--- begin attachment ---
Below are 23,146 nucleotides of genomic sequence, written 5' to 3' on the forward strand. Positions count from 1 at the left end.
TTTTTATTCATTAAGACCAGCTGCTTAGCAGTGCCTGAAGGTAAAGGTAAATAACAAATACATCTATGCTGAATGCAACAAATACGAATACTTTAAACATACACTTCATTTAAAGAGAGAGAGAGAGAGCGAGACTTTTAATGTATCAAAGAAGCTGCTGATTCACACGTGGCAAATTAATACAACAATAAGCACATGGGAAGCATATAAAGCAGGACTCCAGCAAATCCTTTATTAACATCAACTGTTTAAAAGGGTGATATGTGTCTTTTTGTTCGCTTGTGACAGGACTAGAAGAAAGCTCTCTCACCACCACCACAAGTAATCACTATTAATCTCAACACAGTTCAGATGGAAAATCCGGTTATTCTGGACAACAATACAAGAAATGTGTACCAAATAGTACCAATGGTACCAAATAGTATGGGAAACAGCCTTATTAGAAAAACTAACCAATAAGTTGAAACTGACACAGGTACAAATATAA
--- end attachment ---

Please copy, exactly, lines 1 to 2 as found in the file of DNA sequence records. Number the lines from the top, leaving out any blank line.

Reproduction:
Below are 23,146 nucleotides of genomic sequence, written 5' to 3' on the forward strand. Positions count from 1 at the left end.
TTTTTATTCATTAAGACCAGCTGCTTAGCAGTGCCTGAAGGTAAAGGTAAATAACAAATACATCTATGCTGAATGCAACAAATACGAATACTTTAAACATACACTTCATTTAAAGAGAGAGAGAGAGAGCGAGACTTTTAATGTATCAAAGAAGCTGCTGATTCACACGTGGCAAATTAATACAACAATAAGCACATGGGAAGCATATAAAGCAGGACTCCAGCAAATCCTTTATTAACATCAACTGTTTAAAAGGGTGATATGTGTCTTTTTGTTCGCTTGTGACAGGACTAGAAGAAAGCTCTCTCACCACCACCACAAGTAATCACTATTAATCTCAACACAGTTCAGATGGAAAATCCGGTTATTCTGGACAACAATACAAGAAATGTGTACCAAATAGTACCAATGGTACCAAATAGTATGGGAAACAGCCTTATTAGAAAAACTAACCAATAAGTTGAAACTGACACAGGTACAAATATAA